Subsidy income now represents 97% of farming profit, according to the annual Farm Profits Survey by of the Institute of Chartered Accountants’ Farming & Rural Business Group.
This is in spite of a small increase in turnover and profitability during 2006/2007.
The survey of agricultural accountants revealed that average farm turnover for 2006/2007 was £312,600, yielding an average net profit of £46,300 – up by some £8,600.
This figure coincided with average drawings and was little more than the average receipt from subsidies of £45,000.
“The survey serves to remind us that the farming and rural businesses are still being supported by subsidies and that profits are still not at a level where earnings can be retained,” said Bill Ballard, chairman of the Farming & Rural Business Group.
Better cereal prices currently being seen gave some cause for optimism, he added.
“However, the corresponding increases in animal feed have caused real problems for the livestock farmer. And, since last summer’s harvest, substantial increases in fuel, fertilizer and seed costs will reduce the benefit of the increased grain prices to the cereal farmer in next year’s returns.”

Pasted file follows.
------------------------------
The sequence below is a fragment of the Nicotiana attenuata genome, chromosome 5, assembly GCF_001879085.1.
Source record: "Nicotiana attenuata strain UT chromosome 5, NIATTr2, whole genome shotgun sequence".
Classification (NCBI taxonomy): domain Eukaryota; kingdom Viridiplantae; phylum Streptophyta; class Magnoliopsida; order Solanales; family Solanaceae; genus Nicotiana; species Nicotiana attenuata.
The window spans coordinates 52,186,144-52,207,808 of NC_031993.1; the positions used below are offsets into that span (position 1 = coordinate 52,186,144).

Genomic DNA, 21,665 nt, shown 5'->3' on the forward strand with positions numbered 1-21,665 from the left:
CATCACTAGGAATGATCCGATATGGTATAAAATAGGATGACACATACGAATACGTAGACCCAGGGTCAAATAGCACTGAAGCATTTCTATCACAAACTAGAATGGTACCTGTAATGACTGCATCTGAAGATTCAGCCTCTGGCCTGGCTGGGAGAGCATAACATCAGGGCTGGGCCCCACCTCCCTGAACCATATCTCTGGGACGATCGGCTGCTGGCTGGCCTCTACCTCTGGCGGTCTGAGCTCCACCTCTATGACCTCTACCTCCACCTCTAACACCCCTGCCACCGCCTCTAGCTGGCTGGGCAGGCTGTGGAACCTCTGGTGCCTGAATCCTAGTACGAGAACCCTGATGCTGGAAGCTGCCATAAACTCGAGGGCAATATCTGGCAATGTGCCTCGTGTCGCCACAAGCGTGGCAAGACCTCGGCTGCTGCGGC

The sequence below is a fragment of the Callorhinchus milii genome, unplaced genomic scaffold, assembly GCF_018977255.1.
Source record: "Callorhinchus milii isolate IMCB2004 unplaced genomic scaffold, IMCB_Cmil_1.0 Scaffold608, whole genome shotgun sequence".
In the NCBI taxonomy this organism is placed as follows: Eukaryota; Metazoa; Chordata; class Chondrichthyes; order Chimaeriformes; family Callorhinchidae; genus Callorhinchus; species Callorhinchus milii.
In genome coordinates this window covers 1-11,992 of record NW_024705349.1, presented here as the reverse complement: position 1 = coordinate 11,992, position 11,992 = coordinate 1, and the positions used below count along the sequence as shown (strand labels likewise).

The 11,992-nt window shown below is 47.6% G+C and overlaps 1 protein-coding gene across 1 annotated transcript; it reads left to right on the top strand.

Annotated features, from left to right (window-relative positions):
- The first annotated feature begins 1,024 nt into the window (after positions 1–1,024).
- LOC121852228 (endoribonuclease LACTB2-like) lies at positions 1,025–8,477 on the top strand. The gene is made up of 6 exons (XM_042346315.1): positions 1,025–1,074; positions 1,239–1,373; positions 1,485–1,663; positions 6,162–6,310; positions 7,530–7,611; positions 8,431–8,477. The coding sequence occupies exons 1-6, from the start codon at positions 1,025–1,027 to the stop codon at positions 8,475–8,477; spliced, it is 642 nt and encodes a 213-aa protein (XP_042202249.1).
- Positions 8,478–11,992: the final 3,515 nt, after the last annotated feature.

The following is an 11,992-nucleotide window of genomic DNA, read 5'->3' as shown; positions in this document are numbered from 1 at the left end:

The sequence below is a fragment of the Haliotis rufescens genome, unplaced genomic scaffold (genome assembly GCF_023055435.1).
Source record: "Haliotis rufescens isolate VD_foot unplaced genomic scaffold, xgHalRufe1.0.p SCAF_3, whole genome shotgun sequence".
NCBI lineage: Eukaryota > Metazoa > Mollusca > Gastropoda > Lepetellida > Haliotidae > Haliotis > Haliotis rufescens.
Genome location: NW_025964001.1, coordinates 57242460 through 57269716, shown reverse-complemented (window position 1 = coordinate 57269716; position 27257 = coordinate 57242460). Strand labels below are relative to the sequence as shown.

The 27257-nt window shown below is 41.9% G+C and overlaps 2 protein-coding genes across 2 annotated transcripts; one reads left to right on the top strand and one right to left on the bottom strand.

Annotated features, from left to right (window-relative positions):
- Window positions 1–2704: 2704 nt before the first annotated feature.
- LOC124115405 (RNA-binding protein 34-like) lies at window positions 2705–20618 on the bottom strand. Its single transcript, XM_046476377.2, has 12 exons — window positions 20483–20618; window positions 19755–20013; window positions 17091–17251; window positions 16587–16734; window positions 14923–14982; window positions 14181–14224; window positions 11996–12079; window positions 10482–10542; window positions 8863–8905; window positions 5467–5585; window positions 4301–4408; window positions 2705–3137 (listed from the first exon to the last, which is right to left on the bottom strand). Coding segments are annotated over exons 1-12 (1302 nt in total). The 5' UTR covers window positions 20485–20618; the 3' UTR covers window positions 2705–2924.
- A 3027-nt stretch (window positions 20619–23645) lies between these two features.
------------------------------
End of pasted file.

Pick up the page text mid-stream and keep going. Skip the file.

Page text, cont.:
According to the survey the average farm balance sheet showed a considerable improvement in 2006/07, with net assets rising by some £27,000.
However, profits are still not at a level where earnings can be retained, so the increase in balance sheet values reflects things such as the sale of surplus land and buildings, and “non-farm” earnings.
Almost half of the accountants surveyed thought that climate change was affecting their clients’ farming activities – both positively, by providing markets for energy crops, and negatively, by increasing costs such as insurance and adversely affecting crop husbandry.
The survey also revealed that farmers are making substantial changes in response to the Single Payment Scheme – the most widespread being reduction of fixed costs by using contractors, and expansion, whether by renting, buying or collaboration.